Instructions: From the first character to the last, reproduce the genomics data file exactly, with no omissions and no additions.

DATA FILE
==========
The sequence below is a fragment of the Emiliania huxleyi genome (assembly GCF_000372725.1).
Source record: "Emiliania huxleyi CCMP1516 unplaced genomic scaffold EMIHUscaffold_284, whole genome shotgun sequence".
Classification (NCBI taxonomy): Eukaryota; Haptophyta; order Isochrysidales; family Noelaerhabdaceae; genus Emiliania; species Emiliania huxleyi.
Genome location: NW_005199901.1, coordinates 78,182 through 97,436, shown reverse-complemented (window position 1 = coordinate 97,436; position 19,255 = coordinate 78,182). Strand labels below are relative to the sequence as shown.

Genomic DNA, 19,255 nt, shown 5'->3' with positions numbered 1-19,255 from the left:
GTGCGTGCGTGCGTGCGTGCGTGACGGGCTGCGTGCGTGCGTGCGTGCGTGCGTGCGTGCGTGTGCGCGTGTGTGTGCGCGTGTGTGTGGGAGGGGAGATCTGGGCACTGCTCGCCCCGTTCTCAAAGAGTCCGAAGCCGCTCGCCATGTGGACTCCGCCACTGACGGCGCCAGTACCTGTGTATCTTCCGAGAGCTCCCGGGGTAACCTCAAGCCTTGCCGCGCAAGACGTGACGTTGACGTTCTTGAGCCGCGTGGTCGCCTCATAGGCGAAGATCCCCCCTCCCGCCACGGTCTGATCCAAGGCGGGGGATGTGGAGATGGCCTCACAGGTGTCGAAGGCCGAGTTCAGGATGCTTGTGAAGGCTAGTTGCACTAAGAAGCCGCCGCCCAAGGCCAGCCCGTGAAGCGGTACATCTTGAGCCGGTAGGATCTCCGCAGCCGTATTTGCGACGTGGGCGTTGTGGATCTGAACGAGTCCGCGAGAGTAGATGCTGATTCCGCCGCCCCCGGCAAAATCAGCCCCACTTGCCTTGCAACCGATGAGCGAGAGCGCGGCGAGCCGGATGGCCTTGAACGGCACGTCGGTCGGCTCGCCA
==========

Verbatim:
The sequence below is a fragment of the Emiliania huxleyi genome (assembly GCF_000372725.1).
Source record: "Emiliania huxleyi CCMP1516 unplaced genomic scaffold EMIHUscaffold_284, whole genome shotgun sequence".
Classification (NCBI taxonomy): Eukaryota; Haptophyta; order Isochrysidales; family Noelaerhabdaceae; genus Emiliania; species Emiliania huxleyi.
Genome location: NW_005199901.1, coordinates 78,182 through 97,436, shown reverse-complemented (window position 1 = coordinate 97,436; position 19,255 = coordinate 78,182). Strand labels below are relative to the sequence as shown.

Genomic DNA, 19,255 nt, shown 5'->3' with positions numbered 1-19,255 from the left:
GTGCGTGCGTGCGTGCGTGCGTGACGGGCTGCGTGCGTGCGTGCGTGCGTGCGTGCGTGCGTGTGCGCGTGTGTGTGCGCGTGTGTGTGGGAGGGGAGATCTGGGCACTGCTCGCCCCGTTCTCAAAGAGTCCGAAGCCGCTCGCCATGTGGACTCCGCCACTGACGGCGCCAGTACCTGTGTATCTTCCGAGAGCTCCCGGGGTAACCTCAAGCCTTGCCGCGCAAGACGTGACGTTGACGTTCTTGAGCCGCGTGGTCGCCTCATAGGCGAAGATCCCCCCTCCCGCCACGGTCTGATCCAAGGCGGGGGATGTGGAGATGGCCTCACAGGTGTCGAAGGCCGAGTTCAGGATGCTTGTGAAGGCTAGTTGCACTAAGAAGCCGCCGCCCAAGGCCAGCCCGTGAAGCGGTACATCTTGAGCCGGTAGGATCTCCGCAGCCGTATTTGCGACGTGGGCGTTGTGGATCTGAACGAGTCCGCGAGAGTAGATGCTGATTCCGCCGCCCCCGGCAAAATCAGCCCCACTTGCCTTGCAACCGATGAGCGAGAGCGCGGCGAGCCGGATGGCCTTGAACGGCACGTCGGTCGGCTCGCCA